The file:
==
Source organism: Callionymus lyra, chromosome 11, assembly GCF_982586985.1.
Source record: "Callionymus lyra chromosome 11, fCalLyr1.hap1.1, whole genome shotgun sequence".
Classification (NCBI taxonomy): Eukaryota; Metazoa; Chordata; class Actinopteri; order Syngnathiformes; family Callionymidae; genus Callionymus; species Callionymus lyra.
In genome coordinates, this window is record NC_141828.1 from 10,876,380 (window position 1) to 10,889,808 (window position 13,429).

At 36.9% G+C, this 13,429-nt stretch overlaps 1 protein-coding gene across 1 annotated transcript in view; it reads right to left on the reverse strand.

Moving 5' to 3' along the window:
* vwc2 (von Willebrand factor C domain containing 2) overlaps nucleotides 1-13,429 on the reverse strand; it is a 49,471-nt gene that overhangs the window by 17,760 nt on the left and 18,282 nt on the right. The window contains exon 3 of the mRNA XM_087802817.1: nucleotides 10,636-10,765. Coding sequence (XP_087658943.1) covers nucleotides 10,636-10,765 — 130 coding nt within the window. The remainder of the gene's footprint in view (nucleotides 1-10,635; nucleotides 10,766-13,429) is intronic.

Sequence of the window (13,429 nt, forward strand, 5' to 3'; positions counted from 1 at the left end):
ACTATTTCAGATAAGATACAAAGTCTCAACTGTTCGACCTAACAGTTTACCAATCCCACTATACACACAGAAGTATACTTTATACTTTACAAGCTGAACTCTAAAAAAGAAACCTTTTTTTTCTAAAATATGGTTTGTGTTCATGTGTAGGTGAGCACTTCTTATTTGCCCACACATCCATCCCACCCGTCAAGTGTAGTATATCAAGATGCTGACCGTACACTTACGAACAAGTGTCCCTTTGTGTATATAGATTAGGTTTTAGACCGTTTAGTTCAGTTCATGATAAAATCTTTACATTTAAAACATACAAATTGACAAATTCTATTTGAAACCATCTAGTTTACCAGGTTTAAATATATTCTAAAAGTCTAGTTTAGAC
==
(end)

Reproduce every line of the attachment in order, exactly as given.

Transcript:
Source organism: Callionymus lyra, chromosome 11, assembly GCF_982586985.1.
Source record: "Callionymus lyra chromosome 11, fCalLyr1.hap1.1, whole genome shotgun sequence".
Classification (NCBI taxonomy): Eukaryota; Metazoa; Chordata; class Actinopteri; order Syngnathiformes; family Callionymidae; genus Callionymus; species Callionymus lyra.
In genome coordinates, this window is record NC_141828.1 from 10,876,380 (window position 1) to 10,889,808 (window position 13,429).

At 36.9% G+C, this 13,429-nt stretch overlaps 1 protein-coding gene across 1 annotated transcript in view; it reads right to left on the reverse strand.

Moving 5' to 3' along the window:
* vwc2 (von Willebrand factor C domain containing 2) overlaps nucleotides 1-13,429 on the reverse strand; it is a 49,471-nt gene that overhangs the window by 17,760 nt on the left and 18,282 nt on the right. The window contains exon 3 of the mRNA XM_087802817.1: nucleotides 10,636-10,765. Coding sequence (XP_087658943.1) covers nucleotides 10,636-10,765 — 130 coding nt within the window. The remainder of the gene's footprint in view (nucleotides 1-10,635; nucleotides 10,766-13,429) is intronic.

Sequence of the window (13,429 nt, forward strand, 5' to 3'; positions counted from 1 at the left end):
ACTATTTCAGATAAGATACAAAGTCTCAACTGTTCGACCTAACAGTTTACCAATCCCACTATACACACAGAAGTATACTTTATACTTTACAAGCTGAACTCTAAAAAAGAAACCTTTTTTTTCTAAAATATGGTTTGTGTTCATGTGTAGGTGAGCACTTCTTATTTGCCCACACATCCATCCCACCCGTCAAGTGTAGTATATCAAGATGCTGACCGTACACTTACGAACAAGTGTCCCTTTGTGTATATAGATTAGGTTTTAGACCGTTTAGTTCAGTTCATGATAAAATCTTTACATTTAAAACATACAAATTGACAAATTCTATTTGAAACCATCTAGTTTACCAGGTTTAAATATATTCTAAAAGTCTAGTTTAGAC